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November 10, 2005 University of Arkansas guard Ronnie Brewer is one of the top college basketball players in the country and is a returning junior for Stan Heath's Hogs. The Fayetteville native, whose parents both played college basketball for Arkansas as well, was one of just fifty players in the nation named to the Wooden Award Watch List earlier this fall. The Razorbacks, who went 18-12 a year ago, are looking to make the NCAA Tournament for the first time since 2001 and open up the regular season on November 18 against Portland State. (photo courtesy

Position: Guard
Class: Junior
Height: 6'7" Weight: 217
Hometown: Fayetteville, Arkansas
Major: Journalism
2004-2005 Stats: 16.2 PPG, 4.8 RPG, 47.5 FG%, 39.6 3PT Your family is a Razorback family all the way. Your father Ron played hoops at Arkansas in the late 1970s and led UA to the Final Four in 1978 before being drafted 7th overall by Portland. Your mother Carolyn also played basketball at Arkansas during her college days. Talk about the influence your family has had on your life, both on and off the court.

Brewer: "My family has always been there since day one, and they really influenced me to come to Arkansas. If it wasn't for the way I was raised with two caring parents and loving, but tough, brothers and sisters, I wouldn't have grown up to be the man nor the player I am today. So I owe them a lot." You were a Parade High School All-American and the state of Arkansas's Player of the Year your senior season at Fayetteville High School. With your strong ties to the University of Arkansas, did you ever consider going anywhere else besides UA? If so, where, and what ultimately made you decide to stay home and become a Razorback?

Brewer: "Of course I thought of going other places: Kansas because of (former KU, current UNC head coach) Roy Williams and a player from Fayetteville, Nick Bradford; Oklahoma State for the great coach (Eddie Sutton) and tradition; UCONN for the number of great wings Coach Calhoun produces that go on to the NBA; and Oklahoma. Some other schools were in contention, but I never thought highly of going there." You stepped in and made a huge contribution your true freshman season. In fact, you were the only UA player to start all 28 games that season, averaging over a dozen points and five rebounds each night out. You were voted the team's MVP and were selected to multiple Freshman All-American teams. You picked up right where you left off in your sophomore season last year, averaging over 16 points and five rebounds a game. How were you able to make such a huge impact from the very beginning in a conference as tough as the SEC, and what do you think is the key to your success as a big-time college basketball player?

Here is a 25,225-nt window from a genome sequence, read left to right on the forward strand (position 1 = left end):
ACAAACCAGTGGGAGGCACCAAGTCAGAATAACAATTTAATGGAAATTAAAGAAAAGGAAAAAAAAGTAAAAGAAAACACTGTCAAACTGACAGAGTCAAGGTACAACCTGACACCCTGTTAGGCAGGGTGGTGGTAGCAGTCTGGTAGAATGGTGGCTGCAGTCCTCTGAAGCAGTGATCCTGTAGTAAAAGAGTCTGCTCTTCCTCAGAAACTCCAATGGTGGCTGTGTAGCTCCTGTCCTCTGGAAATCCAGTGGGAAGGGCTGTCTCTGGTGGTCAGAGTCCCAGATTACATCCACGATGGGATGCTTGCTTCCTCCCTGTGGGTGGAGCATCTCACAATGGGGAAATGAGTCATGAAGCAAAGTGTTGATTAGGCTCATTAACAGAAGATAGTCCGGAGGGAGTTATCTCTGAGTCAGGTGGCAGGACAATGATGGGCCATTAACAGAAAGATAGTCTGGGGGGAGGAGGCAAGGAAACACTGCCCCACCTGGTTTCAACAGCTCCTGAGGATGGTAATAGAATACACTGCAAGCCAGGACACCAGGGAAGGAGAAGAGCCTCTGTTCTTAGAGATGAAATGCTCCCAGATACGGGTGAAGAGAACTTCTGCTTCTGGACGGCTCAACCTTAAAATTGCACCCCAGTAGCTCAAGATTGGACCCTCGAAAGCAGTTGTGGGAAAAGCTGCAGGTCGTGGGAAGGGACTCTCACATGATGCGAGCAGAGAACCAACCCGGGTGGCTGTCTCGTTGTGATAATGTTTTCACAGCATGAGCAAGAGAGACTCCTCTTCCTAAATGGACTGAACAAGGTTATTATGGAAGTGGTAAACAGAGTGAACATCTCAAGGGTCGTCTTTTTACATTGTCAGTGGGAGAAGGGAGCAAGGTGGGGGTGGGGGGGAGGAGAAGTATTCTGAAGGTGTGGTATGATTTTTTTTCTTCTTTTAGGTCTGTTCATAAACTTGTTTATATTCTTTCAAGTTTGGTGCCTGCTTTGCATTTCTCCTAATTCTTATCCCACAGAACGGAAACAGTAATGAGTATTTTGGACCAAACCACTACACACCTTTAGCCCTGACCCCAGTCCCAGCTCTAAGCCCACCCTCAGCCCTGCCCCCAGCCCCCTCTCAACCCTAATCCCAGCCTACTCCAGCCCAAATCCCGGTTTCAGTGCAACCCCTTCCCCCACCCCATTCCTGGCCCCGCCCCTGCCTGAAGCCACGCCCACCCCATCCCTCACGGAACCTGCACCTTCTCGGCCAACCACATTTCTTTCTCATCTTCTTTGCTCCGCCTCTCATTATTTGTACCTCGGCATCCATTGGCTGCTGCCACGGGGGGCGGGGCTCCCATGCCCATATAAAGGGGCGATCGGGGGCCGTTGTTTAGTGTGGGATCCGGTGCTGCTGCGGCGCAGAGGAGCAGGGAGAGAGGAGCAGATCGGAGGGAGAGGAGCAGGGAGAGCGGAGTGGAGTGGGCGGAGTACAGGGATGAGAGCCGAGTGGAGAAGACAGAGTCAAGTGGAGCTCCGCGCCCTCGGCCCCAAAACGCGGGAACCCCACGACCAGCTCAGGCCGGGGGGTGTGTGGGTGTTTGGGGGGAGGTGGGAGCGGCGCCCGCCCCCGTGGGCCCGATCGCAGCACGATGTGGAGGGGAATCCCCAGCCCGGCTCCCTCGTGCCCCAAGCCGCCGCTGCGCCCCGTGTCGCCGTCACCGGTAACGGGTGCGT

Brewer: "I think the key to success is having confidence in yourself and your teammates. No one will accept who you are until you do. No one will respect you until you respect yourself. Then you go from there. I try to play hard every possession and let the rest take care of itself." The nation has recently taken notice in your abilities on the basketball court. You were one of only fifty players in the country named to the Wooden Award Watch List in August, a ranking of the top college players in the nation. What does this national exposure mean not only to you but also to your team and your school?